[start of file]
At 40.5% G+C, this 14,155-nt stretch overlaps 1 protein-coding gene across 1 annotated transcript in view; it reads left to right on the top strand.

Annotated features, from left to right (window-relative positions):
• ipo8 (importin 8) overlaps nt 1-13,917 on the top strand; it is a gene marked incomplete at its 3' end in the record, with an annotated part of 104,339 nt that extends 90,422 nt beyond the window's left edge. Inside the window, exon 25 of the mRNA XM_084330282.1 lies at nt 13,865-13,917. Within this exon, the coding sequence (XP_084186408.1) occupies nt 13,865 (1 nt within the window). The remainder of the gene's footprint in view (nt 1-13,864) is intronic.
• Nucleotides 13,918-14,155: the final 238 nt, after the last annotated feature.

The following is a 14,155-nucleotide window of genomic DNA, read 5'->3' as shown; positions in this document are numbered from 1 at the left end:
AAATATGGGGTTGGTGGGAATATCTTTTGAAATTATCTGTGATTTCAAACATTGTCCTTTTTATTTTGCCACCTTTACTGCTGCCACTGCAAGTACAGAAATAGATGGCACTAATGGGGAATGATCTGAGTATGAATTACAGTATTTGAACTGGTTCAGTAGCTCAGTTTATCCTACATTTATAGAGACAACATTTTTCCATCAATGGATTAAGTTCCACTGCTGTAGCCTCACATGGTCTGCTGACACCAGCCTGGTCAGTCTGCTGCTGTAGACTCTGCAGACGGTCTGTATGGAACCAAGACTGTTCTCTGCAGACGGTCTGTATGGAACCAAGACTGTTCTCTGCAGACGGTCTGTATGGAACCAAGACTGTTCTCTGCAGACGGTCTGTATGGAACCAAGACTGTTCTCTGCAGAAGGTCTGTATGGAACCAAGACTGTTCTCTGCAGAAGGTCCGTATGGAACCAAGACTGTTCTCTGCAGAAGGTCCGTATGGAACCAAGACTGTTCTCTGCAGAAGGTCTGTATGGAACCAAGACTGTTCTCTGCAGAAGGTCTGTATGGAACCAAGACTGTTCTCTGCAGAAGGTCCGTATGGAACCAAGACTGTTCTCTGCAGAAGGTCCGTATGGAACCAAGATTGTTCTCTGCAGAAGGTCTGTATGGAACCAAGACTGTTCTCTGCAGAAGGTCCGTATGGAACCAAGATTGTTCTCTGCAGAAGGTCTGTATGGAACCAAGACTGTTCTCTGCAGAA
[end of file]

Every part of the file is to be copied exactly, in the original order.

At 40.5% G+C, this 14,155-nt stretch overlaps 1 protein-coding gene across 1 annotated transcript in view; it reads left to right on the top strand.

Annotated features, from left to right (window-relative positions):
• ipo8 (importin 8) overlaps nt 1-13,917 on the top strand; it is a gene marked incomplete at its 3' end in the record, with an annotated part of 104,339 nt that extends 90,422 nt beyond the window's left edge. Inside the window, exon 25 of the mRNA XM_084330282.1 lies at nt 13,865-13,917. Within this exon, the coding sequence (XP_084186408.1) occupies nt 13,865 (1 nt within the window). The remainder of the gene's footprint in view (nt 1-13,864) is intronic.
• Nucleotides 13,918-14,155: the final 238 nt, after the last annotated feature.

The following is a 14,155-nucleotide window of genomic DNA, read 5'->3' as shown; positions in this document are numbered from 1 at the left end:
AAATATGGGGTTGGTGGGAATATCTTTTGAAATTATCTGTGATTTCAAACATTGTCCTTTTTATTTTGCCACCTTTACTGCTGCCACTGCAAGTACAGAAATAGATGGCACTAATGGGGAATGATCTGAGTATGAATTACAGTATTTGAACTGGTTCAGTAGCTCAGTTTATCCTACATTTATAGAGACAACATTTTTCCATCAATGGATTAAGTTCCACTGCTGTAGCCTCACATGGTCTGCTGACACCAGCCTGGTCAGTCTGCTGCTGTAGACTCTGCAGACGGTCTGTATGGAACCAAGACTGTTCTCTGCAGACGGTCTGTATGGAACCAAGACTGTTCTCTGCAGACGGTCTGTATGGAACCAAGACTGTTCTCTGCAGACGGTCTGTATGGAACCAAGACTGTTCTCTGCAGAAGGTCTGTATGGAACCAAGACTGTTCTCTGCAGAAGGTCCGTATGGAACCAAGACTGTTCTCTGCAGAAGGTCCGTATGGAACCAAGACTGTTCTCTGCAGAAGGTCTGTATGGAACCAAGACTGTTCTCTGCAGAAGGTCTGTATGGAACCAAGACTGTTCTCTGCAGAAGGTCCGTATGGAACCAAGACTGTTCTCTGCAGAAGGTCCGTATGGAACCAAGATTGTTCTCTGCAGAAGGTCTGTATGGAACCAAGACTGTTCTCTGCAGAAGGTCCGTATGGAACCAAGATTGTTCTCTGCAGAAGGTCTGTATGGAACCAAGACTGTTCTCTGCAGAA